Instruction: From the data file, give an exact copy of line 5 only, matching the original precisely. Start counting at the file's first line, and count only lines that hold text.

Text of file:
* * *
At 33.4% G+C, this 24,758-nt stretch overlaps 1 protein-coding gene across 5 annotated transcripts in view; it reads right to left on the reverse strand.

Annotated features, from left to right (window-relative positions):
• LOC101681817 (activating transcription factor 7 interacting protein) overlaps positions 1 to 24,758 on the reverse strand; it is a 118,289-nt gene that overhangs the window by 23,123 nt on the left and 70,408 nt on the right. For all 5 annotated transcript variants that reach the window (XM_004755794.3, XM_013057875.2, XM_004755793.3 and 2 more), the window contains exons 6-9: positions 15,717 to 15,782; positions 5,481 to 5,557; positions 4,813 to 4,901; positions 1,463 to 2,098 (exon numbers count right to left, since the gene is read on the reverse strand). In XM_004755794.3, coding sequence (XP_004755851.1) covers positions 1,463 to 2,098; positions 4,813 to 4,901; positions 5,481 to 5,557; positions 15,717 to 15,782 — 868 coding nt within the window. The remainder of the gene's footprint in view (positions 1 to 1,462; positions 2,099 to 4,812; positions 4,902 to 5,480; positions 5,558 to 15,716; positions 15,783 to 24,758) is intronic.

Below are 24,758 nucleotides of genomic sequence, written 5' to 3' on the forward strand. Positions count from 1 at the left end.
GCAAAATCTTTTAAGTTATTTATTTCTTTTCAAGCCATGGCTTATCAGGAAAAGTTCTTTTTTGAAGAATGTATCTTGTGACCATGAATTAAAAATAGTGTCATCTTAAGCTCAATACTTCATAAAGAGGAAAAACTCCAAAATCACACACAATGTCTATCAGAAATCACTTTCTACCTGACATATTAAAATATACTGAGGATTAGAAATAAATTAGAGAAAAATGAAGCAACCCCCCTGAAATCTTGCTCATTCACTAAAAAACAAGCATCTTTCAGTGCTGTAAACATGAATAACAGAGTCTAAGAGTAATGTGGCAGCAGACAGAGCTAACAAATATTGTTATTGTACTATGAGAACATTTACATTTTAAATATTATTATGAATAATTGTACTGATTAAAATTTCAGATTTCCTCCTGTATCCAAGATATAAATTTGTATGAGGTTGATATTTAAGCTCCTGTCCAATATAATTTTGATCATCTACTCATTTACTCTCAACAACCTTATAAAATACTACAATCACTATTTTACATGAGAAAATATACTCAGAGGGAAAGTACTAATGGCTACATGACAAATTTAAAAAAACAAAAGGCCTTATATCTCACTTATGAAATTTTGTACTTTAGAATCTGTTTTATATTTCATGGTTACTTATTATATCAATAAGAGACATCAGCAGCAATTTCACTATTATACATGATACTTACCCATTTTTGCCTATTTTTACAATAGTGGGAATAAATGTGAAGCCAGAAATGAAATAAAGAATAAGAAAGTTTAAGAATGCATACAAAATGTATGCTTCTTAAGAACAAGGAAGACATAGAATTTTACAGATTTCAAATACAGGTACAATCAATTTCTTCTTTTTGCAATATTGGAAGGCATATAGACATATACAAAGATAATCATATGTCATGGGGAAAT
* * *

GCAAAATCTTTTAAGTTATTTATTTCTTTTCAAGCCATGGCTTATCAGGAAAAGTTCTTTTTTGAAGAATGTATCTTGTGACCATGAATTAAAAATAGTGTCATCTTAAGCTCAATACTTCATAAAGAGGAAAAACTCCAAAATCACACACAATGTCTATCAGAAATCACTTTCTACCTGACATATTAAAATATACTGAGGATTAGAAATAAATTAGAGAAAAATGAAGCAACCCCCCTGAAATCTTGCTCATTCACTAAAAAACAAGCATCTTTCAGTGCTGTAAACATGAATAACAGAGTCTAAGAGTAATGTGGCAGCAGACAGAGCTAACAAATATTGTTATTGTACTATGAGAACATTTACATTTTAAATATTATTATGAATAATTGTACTGATTAAAATTTCAGATTTCCTCCTGTATCCAAGATATAAATTTGTATGAGGTTGATATTTAAGCTCCTGTCCAATATAATTTTGATCATCTACTCATTTACTCTCAACAACCTTATAAAATACTACAATCACTATTTTACATGAGAAAATATACTCAGAGGGAAAGTACTAATGGCTACATGACAAATTTAAAAAAACAAAAGGCCTTATATCTCACTTATGAAATTTTGTACTTTAGAATCTGTTTTATATTTCATGGTTACTTATTATATCAATAAGAGACATCAGCAGCAATTTCACTATTATACATGATACTTACCCATTTTTGCCTATTTTTACAATAGTGGGAATAAATGTGAAGCCAGAAATGAAATAAAGAATAAGAAAGTTTAAGAATGCATACAAAATGTATGCTTCTTAAGAACAAGGAAGACATAGAATTTTACAGATTTCAAATACAGGTACAATCAATTTCTTCTTTTTGCAATATTGGAAGGCATATAGACATATACAAAGATAATCATATGTCATGGGGAAAT